The best way for you to understand the curriculum and appreciate the incredible work the children are doing would be to come in and observe on a day when your child has Music. I am in Sassafras on Mondays, Black Cherry on Tuesdays, Perrysburg on Wednesdays, Poplar and Sycamore on Thursdays, and Maple on Fridays. Please join us. I would love to see you there!

Keep singing!

Please join Amy Wagner and me this Thursday, February 4, 8:30- 9:30 a.m. Amy will talk about the Montessori materials that support language, and I will talk about how the Music/Literacy program works. We will do a quick demonstration with some of the Children’s House students, and be available to answer questions. Hope to see you there!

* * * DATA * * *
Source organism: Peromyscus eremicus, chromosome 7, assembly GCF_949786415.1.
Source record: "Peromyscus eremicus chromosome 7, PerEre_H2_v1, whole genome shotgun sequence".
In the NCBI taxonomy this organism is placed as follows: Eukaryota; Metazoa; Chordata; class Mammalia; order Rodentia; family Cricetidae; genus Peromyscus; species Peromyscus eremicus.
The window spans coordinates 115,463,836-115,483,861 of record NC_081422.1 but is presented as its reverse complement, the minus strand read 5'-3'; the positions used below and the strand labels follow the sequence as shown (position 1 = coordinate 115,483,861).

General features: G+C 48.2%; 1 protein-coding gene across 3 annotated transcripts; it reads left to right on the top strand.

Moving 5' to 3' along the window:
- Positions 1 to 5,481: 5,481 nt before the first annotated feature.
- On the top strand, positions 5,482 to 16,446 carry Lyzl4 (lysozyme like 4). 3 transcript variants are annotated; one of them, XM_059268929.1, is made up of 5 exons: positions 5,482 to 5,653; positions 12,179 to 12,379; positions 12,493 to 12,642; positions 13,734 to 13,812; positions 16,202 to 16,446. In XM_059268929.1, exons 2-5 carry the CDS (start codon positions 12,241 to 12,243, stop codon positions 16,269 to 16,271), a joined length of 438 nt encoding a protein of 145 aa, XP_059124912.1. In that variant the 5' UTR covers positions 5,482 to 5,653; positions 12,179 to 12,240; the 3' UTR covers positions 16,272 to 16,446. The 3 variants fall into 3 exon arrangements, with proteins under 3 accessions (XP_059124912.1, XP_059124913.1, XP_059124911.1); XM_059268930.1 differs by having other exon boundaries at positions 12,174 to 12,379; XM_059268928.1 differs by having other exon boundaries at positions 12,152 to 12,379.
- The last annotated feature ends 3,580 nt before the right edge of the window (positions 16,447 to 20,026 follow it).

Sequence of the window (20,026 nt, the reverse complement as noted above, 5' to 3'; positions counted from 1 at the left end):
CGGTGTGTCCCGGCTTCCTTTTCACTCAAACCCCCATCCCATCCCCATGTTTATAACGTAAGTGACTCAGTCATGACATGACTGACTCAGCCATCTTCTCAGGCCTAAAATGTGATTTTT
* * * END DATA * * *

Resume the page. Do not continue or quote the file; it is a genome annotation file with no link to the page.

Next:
Happy New Year! I hope you enjoyed your holidays and your break. It is great to be back reading and writing, singing and dancing with your children. I hope the New Year brings you joy, health, happiness, and much music!
Here is a favorite song for this time of year, “A New Year’s Round,” by Christine Lavin. Ring it in!

Keep singing,
Risa